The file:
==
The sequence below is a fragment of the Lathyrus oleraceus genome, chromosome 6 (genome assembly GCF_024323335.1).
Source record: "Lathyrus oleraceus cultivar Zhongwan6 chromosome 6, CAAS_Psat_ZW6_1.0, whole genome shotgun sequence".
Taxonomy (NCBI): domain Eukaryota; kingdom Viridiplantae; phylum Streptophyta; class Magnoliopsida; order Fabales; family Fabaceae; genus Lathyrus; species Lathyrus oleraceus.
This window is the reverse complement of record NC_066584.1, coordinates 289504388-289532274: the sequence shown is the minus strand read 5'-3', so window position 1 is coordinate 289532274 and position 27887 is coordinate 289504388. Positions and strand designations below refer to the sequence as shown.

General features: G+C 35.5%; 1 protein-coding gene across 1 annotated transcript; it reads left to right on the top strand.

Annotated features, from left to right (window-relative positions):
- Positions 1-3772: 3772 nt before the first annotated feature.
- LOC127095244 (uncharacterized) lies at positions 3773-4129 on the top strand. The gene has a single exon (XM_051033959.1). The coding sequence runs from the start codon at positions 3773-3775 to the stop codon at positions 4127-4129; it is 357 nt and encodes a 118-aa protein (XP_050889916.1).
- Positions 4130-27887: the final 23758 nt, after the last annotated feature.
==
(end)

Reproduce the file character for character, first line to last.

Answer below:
The sequence below is a fragment of the Lathyrus oleraceus genome, chromosome 6 (genome assembly GCF_024323335.1).
Source record: "Lathyrus oleraceus cultivar Zhongwan6 chromosome 6, CAAS_Psat_ZW6_1.0, whole genome shotgun sequence".
Taxonomy (NCBI): domain Eukaryota; kingdom Viridiplantae; phylum Streptophyta; class Magnoliopsida; order Fabales; family Fabaceae; genus Lathyrus; species Lathyrus oleraceus.
This window is the reverse complement of record NC_066584.1, coordinates 289504388-289532274: the sequence shown is the minus strand read 5'-3', so window position 1 is coordinate 289532274 and position 27887 is coordinate 289504388. Positions and strand designations below refer to the sequence as shown.

General features: G+C 35.5%; 1 protein-coding gene across 1 annotated transcript; it reads left to right on the top strand.

Annotated features, from left to right (window-relative positions):
- Positions 1-3772: 3772 nt before the first annotated feature.
- LOC127095244 (uncharacterized) lies at positions 3773-4129 on the top strand. The gene has a single exon (XM_051033959.1). The coding sequence runs from the start codon at positions 3773-3775 to the stop codon at positions 4127-4129; it is 357 nt and encodes a 118-aa protein (XP_050889916.1).
- Positions 4130-27887: the final 23758 nt, after the last annotated feature.